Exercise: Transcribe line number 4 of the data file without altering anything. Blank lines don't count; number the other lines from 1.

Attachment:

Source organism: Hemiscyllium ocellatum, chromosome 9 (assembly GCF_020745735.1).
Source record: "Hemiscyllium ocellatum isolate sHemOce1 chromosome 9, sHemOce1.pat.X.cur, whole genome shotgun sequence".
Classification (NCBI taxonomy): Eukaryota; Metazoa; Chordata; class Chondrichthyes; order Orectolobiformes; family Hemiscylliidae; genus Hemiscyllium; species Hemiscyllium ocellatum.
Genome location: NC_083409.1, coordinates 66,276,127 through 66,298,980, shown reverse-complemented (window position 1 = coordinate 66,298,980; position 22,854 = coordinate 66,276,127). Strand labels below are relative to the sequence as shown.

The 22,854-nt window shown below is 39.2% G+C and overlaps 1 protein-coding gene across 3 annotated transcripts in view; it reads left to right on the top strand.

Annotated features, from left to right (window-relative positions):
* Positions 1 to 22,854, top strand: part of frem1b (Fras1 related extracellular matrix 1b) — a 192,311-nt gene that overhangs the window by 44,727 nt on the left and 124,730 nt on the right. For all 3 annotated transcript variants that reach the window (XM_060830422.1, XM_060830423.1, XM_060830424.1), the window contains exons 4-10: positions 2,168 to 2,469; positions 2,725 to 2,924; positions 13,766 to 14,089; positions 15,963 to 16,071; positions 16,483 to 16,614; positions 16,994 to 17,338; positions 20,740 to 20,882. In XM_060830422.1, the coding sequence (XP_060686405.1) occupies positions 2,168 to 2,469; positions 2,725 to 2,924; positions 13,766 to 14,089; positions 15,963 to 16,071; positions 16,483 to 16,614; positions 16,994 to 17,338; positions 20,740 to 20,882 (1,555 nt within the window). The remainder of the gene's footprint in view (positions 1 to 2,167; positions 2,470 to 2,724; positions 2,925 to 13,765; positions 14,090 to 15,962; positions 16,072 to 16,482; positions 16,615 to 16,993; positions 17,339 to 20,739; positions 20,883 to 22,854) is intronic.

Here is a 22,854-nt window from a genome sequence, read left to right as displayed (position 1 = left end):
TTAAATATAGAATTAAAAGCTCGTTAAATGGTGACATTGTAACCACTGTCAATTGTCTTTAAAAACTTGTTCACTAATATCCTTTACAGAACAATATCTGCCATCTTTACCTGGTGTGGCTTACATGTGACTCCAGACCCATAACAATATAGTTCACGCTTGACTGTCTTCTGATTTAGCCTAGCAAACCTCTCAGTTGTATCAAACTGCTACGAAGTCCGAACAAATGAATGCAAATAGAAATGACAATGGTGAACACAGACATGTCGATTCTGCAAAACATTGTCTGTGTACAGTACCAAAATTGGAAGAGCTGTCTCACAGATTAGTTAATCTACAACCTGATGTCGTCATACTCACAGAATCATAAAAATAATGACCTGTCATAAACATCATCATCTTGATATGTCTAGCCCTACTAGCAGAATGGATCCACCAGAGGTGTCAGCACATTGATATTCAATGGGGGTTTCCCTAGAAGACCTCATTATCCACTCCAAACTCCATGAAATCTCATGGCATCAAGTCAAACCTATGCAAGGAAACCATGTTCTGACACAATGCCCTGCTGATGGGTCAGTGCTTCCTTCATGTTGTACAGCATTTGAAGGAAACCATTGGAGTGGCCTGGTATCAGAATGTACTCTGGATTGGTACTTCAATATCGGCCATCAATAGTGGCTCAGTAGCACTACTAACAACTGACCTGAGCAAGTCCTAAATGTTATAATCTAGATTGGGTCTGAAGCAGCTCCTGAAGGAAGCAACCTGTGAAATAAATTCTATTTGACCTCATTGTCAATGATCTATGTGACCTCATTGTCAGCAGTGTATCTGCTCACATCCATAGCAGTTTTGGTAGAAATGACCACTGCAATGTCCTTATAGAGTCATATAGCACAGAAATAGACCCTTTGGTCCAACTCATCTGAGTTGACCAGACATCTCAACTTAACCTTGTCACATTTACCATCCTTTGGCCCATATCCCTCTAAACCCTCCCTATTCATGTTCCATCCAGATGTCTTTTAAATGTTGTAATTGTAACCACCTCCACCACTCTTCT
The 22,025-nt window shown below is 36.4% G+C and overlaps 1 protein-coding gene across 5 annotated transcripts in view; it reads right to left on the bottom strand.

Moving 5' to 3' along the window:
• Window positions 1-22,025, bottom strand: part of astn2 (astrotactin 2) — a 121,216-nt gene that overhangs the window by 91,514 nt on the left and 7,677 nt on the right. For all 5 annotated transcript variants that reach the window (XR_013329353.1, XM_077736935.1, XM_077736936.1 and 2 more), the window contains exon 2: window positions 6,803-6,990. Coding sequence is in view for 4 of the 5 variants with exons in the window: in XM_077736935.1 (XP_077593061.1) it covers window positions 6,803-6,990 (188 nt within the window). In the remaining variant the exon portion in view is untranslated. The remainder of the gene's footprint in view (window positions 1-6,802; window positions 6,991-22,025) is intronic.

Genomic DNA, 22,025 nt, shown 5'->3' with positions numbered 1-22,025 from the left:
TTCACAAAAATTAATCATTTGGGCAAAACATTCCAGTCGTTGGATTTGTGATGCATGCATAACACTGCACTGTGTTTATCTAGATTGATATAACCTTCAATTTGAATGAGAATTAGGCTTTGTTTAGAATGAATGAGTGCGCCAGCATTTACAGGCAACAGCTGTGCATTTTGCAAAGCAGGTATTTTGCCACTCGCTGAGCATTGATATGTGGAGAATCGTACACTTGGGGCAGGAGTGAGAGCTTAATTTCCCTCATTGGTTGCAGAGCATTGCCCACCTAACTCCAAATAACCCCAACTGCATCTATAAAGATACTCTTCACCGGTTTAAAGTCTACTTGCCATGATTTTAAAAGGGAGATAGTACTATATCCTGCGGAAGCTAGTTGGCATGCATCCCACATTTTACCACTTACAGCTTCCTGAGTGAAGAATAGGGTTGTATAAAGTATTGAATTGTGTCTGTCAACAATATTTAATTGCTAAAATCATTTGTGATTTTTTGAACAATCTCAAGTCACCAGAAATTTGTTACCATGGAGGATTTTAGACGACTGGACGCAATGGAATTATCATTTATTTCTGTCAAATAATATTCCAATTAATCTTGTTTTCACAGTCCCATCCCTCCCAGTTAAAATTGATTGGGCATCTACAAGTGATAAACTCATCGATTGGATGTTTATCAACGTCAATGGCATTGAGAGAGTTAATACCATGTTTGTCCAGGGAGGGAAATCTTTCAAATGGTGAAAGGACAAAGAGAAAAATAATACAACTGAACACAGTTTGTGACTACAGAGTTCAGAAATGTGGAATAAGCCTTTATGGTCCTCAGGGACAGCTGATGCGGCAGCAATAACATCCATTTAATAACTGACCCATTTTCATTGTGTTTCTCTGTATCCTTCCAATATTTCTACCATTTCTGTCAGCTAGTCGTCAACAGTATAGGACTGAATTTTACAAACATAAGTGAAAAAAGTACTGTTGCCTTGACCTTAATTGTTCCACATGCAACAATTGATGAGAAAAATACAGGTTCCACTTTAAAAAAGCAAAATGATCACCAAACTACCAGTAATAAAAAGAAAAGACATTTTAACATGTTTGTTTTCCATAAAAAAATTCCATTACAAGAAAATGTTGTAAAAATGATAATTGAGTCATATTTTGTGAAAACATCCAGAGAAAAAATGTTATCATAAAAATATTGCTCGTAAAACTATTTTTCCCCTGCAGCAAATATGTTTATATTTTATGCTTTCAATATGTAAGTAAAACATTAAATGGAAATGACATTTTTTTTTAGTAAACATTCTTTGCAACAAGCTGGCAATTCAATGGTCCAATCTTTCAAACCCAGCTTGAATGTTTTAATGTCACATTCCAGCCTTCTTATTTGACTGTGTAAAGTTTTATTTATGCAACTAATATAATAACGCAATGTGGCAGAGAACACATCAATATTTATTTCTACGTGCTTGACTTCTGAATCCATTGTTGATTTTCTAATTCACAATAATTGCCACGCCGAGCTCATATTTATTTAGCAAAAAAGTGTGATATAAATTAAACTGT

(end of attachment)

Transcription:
Genome location: NC_083409.1, coordinates 66,276,127 through 66,298,980, shown reverse-complemented (window position 1 = coordinate 66,298,980; position 22,854 = coordinate 66,276,127). Strand labels below are relative to the sequence as shown.